In The Mix

Get a Job!

CNBC shines a funny, bright spotlight on employment interviews.

Curt Schleier
  • A candidate applies at Xendoo, a cloud- based accounting company.

    Kathleen Chun

It starts with gripping music.

Then come Chris Parnell's dramatic and sonorous tones, sounding like the voiceover on a nature special — just as a lion is about to pounce: "This ordinary office is a gateway to another world, one of financial independence and life-changing opportunity."

Thus begins The Job Interview, a half-hour CNBC reality series that follows candidates vying for a job.

The show originated on Channel 4 in the U.K., where it was "a giant hit," according to Jim Ackerman, CNBC's executive vice-president, primetime alternative, who executive-produces the series for the network with Christian Barcellos and Luke Bauer. The first time he saw it, Ackerman was convinced it fit the network's lineup, along with The Profit, Billion Dollar Buyer and Jay Leno's Garage, among others.

He was attracted by "the simplicity of its format," he says. "It was about jobs and business, and I thought the program was funny and nuanced. I watched and got emotionally vested, rooting for [a particular applicant] to get the job."

Setting it up in the U.S. proved relatively easy. The production company, ITV Entertainment, rented space in lower Manhattan, hired two receptionists and set up 20 unobtrusive cameras around the office.

It found a number of entrepreneurial companies that were advertising jobs and willing to go through the process on camera. These ranged from a real estate firm to a plastic surgery practice to a house-cleaning franchising firm. The companies selected the candidates, with no interference from CNBC. Once contacted, prospects were told about the concept and, if they agreed to participate, they were flown to New York, where the network put them up.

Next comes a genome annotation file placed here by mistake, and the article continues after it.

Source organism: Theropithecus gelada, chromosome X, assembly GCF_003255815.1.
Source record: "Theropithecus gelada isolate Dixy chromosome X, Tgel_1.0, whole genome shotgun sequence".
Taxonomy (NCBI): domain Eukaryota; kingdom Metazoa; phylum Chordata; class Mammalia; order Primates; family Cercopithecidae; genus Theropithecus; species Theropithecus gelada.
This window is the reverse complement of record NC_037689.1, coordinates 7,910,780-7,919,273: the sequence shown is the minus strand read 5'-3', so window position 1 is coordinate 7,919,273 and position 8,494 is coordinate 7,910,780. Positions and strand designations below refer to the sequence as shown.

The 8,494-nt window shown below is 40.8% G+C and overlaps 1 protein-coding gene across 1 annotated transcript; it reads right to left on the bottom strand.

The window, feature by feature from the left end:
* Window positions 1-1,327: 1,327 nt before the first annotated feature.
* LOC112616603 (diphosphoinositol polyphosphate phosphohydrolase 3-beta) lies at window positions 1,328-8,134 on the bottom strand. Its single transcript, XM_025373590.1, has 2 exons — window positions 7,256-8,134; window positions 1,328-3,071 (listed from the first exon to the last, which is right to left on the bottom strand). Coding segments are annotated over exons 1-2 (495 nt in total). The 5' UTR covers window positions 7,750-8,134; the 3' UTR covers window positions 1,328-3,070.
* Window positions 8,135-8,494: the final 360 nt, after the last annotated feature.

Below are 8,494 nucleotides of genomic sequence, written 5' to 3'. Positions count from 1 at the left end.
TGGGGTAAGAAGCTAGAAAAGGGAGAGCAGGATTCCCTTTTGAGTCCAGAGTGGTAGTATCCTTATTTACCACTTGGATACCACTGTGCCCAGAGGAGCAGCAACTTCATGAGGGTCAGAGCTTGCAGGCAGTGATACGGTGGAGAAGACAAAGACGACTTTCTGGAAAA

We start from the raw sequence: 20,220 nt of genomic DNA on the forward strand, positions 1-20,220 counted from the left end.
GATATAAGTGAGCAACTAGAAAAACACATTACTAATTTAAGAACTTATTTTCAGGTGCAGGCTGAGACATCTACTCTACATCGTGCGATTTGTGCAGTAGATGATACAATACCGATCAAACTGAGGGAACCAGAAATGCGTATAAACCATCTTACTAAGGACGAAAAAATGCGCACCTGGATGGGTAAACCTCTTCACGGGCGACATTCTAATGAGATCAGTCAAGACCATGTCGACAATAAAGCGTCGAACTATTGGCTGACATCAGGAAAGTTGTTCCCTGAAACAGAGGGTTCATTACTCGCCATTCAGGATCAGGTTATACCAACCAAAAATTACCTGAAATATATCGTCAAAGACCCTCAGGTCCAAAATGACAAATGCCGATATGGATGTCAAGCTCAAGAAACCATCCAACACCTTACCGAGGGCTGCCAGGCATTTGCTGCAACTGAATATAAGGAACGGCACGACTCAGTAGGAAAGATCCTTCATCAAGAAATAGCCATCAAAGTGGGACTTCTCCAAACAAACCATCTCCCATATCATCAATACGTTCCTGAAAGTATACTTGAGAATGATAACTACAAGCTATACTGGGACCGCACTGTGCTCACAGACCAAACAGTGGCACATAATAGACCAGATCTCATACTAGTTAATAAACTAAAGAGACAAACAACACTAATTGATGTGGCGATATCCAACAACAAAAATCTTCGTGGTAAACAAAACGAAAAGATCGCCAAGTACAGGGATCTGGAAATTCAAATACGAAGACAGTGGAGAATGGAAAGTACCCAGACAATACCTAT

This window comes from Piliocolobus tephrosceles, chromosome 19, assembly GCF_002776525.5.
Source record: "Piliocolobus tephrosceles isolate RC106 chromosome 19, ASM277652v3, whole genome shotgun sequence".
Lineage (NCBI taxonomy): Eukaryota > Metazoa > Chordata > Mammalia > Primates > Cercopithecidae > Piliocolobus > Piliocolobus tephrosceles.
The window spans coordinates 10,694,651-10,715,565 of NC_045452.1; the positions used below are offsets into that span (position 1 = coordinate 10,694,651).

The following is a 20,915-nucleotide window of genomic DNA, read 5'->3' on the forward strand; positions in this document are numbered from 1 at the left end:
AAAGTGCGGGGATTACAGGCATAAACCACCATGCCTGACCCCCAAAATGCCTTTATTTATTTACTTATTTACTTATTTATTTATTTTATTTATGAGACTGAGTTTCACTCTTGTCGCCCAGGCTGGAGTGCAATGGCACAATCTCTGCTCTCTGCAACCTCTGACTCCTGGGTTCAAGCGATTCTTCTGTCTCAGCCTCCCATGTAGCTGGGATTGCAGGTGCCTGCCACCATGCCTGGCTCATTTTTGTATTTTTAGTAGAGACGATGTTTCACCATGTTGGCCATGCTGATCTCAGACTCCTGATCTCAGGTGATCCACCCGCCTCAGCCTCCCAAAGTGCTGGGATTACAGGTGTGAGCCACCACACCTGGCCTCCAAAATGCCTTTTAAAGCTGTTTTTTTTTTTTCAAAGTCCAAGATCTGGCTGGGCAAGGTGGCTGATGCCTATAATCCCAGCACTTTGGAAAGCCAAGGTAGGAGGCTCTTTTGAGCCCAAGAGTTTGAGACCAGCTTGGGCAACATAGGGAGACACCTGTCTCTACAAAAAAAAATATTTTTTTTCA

In its first season, the U.S. show exceeded all of Ackerman's expectations.

Its 11 episodes are indeed dramatic, involving and funny, in ways that anyone who has ever gone through a tough job interview (or audition) can appreciate. There are moments of flop sweats — literally, for one candidate — and brain freezes. One woman claims she doesn't want to go back into public accounting — until reminded that she's applying for a job at a CPA firm. Another gets lost in the hallway between the reception area and the interview room.

Equally interesting are some of the hoops the candidates have to jump through. That CPA firm, looking for a bookkeeper, asks candidates to draw a four-bedroom, two- bath house and answer the question: if your pet could talk, what would it say about you?

It turns out not everyone is eager to find a job in the glare of a national spotlight. Katelyn Humphrey had been searching online job sites for about six months looking for work that "I could enjoy," she says.

Because she has a swimming background, she was attracted to an ad for a manager opening at Swim Kids, a school with five locations in the Washington, D.C.–area. But when she heard the interview would be televised, well, it created "an interesting conundrum."

She explains, "I was very excited about Swim Kids and wanted to interview, but I do not like being the center of attention, so I didn't want to be on the show part. So I went to my Bible study group that night and told them about it. We talked about it and prayed about it, and the Bible study group convinced me I was crazy if I didn't go."

Humphrey says all thoughts about the hidden cameras evaporated during the interview. "You just have to be who you are. Interviewing is nerve-racking enough, so that everything else fell by the wayside." Onscreen, the competition proves fierce and, as Ackerman hoped, very involving. Humphrey appears to be running neck and neck with another candidate, and it's impossible to tell who will emerge victorious. In the end, the job goes to Humphrey.

The show works creatively, but that's not all. It also attracted a new and younger audience to the network and was its number-one new series among adults 18 to 49 last year.

Finally, here's a spoiler: when a candidate gets in the elevator and hears a voice say, "going down" as the doors close, those words refer to more than the elevator's direction.


Viewers can catch up on The Job Interview on demand, at CNBC.com or on the CNBC app.


This article originally appeared in emmy magazine, Issue No. 7, 2018